In 1852 Thomas Crabtree was buying every parcel of land he could get his hands on in southern Hopkins County. Before long a developing settlement took on his name, as did the mining operation he organized 30 years later.

The life of the Crabtree Coal Mining Company spanned nearly 100 years, and in that time it gave life to the little town of Ilsley.

The town of Crabtree was about two miles north of the Illinois Central Railroad line, so a miniature railway was laid from the Crabtree mine to the main track. At the intersection of these two tracks, a depot was built and named Ilsley Station, after the vice president of the mining company, Edward Ilsley.

The mining company brought many people into the area, and it took care of its employees. The company built houses, stables, churches, schools and a new company store to replace the one that had burned several years earlier.

By 1903 the town of Crabtree had 500 residents.

By the 1920s and '30s the residents of the town had changed its name to Ilsley, to avoid the confusion of the train depot and the town's post office having two different names.

In 1923 the Norton Coal Company of Alabama bought Crabtree Coal mining Company.

Eula Majors ran a boarding house in the town. Her husband Rufe hauled water from the pond for 25 cents a load and delivered coal to customers in the town.

Rufe's trusty wagon fell prey to Halloween pranksters one year. It was disassembled, hauled to the top of the Company Store, and then reassembled on the roof.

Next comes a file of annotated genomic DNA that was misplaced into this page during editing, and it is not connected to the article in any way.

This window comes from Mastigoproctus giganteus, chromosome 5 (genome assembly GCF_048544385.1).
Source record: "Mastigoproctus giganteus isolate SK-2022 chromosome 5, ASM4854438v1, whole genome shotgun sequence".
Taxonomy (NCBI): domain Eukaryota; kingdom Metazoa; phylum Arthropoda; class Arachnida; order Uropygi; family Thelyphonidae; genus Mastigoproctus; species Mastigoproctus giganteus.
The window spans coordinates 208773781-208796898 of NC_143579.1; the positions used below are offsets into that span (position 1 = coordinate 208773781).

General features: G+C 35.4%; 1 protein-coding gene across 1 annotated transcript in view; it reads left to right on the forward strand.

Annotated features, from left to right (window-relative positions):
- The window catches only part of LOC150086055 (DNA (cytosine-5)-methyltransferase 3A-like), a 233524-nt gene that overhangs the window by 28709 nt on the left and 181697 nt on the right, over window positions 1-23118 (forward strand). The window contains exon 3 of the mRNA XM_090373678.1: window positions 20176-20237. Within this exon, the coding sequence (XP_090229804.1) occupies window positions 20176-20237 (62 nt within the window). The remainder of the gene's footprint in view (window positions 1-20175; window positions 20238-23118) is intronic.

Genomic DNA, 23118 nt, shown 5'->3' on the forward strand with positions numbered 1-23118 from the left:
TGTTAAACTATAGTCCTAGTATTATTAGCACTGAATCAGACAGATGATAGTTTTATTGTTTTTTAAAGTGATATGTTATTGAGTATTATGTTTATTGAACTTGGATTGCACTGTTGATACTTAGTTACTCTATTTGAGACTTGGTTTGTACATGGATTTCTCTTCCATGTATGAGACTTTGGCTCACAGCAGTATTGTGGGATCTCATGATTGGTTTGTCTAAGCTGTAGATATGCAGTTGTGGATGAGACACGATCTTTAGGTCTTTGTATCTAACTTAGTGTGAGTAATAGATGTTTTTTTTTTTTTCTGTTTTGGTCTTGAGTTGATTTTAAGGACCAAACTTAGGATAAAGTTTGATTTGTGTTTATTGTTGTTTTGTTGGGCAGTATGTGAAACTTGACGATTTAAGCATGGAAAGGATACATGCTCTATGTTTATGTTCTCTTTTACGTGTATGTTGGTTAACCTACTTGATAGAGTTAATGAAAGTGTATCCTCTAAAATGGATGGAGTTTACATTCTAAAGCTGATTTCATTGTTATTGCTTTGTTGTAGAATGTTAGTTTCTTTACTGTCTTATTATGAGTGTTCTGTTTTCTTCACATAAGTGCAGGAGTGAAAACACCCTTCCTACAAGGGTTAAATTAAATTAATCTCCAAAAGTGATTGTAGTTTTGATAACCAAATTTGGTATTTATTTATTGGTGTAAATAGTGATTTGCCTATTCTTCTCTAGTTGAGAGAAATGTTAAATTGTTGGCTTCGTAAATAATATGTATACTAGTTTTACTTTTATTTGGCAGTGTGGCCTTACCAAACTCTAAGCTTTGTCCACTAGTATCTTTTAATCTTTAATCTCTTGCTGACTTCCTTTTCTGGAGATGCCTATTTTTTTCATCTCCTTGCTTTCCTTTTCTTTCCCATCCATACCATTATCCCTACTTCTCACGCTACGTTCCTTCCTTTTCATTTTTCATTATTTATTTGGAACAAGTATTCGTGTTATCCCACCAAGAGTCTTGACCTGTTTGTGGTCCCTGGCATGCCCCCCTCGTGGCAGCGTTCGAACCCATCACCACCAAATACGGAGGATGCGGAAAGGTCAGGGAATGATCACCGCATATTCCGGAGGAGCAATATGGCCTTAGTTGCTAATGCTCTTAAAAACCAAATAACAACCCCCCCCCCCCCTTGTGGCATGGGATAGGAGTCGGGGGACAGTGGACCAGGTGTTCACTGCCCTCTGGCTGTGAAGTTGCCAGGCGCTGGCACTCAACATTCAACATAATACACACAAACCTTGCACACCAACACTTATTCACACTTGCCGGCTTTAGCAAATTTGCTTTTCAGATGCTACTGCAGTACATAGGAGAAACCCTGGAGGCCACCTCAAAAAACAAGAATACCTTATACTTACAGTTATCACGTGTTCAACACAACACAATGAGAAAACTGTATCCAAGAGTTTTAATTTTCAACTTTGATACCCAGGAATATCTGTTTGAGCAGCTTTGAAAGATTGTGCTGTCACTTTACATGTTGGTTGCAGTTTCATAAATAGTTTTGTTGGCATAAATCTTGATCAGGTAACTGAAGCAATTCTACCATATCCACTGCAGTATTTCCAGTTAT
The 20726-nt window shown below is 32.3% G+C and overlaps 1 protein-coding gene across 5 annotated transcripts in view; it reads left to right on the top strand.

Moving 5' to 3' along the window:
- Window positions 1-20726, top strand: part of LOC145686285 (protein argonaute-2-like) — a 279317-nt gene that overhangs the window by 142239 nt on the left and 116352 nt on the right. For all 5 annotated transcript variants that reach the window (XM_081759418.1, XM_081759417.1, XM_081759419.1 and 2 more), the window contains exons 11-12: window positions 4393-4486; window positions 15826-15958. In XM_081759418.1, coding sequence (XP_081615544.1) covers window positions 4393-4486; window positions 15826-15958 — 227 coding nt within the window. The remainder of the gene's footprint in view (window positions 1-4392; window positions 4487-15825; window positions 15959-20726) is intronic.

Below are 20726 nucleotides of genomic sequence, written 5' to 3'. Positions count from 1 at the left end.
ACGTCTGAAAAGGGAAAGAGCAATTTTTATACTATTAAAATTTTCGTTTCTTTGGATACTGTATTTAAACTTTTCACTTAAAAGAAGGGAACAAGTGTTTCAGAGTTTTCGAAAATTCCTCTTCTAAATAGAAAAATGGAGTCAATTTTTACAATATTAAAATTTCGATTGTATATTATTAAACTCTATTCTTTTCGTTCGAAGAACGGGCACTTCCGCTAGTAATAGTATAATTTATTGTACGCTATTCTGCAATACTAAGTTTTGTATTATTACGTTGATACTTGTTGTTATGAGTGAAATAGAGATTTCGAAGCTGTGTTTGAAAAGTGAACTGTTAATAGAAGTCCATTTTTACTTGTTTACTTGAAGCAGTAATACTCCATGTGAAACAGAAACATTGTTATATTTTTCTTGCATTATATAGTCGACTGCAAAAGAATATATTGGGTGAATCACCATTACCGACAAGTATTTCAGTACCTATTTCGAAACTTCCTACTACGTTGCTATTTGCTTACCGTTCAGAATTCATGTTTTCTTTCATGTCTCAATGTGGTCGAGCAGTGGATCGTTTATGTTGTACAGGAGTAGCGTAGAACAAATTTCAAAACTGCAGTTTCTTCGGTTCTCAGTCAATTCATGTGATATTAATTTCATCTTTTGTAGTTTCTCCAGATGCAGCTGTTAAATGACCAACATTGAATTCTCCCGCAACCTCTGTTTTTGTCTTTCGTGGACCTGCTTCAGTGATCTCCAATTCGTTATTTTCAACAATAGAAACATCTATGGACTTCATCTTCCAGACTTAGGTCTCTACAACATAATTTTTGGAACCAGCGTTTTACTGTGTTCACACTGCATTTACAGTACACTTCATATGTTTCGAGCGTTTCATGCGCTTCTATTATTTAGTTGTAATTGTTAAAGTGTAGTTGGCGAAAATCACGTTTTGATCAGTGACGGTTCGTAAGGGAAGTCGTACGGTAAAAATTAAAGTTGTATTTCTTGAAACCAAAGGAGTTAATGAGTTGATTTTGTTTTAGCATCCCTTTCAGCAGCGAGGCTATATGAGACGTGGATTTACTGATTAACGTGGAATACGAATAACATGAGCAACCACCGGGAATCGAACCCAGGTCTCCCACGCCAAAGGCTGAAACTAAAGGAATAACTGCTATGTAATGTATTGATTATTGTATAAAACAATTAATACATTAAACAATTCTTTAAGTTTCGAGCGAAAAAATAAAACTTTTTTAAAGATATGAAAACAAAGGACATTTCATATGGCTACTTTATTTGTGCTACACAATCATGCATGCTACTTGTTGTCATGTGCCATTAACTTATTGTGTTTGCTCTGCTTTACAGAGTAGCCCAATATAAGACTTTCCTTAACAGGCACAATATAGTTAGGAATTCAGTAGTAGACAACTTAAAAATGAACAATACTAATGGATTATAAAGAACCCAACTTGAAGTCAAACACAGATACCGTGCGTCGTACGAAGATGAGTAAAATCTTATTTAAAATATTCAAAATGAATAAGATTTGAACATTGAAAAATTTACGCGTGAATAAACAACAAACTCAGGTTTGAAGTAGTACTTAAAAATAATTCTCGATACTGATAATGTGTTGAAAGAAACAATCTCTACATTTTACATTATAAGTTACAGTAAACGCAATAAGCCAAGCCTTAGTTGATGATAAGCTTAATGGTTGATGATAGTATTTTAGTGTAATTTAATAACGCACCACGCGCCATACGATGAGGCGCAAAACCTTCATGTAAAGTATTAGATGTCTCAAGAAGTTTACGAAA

The Crabtree Company Store was located in the center of the town and it served as the meeting place for the residents.

A barber shop was located across the road and beside that was a little store called the Hot Cat. The Hot Cat was a hit with the children of Ilsley because it sold popcorn, chewing gum, candy and even Cracker Jacks. It also sold gasoline and cigarettes and eventually became a grocery store.

The town flourished for several years until 1950 when the Norton Coal Company closed. The post office and schools closed about 10 years later and the businesses followed suit.

Not much remains of the little town of long ago, but the churches still stand, as do a few other shops.

This feature story originally appeared in the The Messenger in the small towns section of their "Changing Face of Hopkins County" on September 6, 1996 and was written by Slone Hutchison, a summer intern from Murray State University working with The Messenger to gain practical news papering skills during her summer vacation.

My thanks to The Messenger for granting permission to publish on the Hopkins County, Kentucky KyGenWeb page.

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Nancy Trice
Hopkins County, Ky

© 1997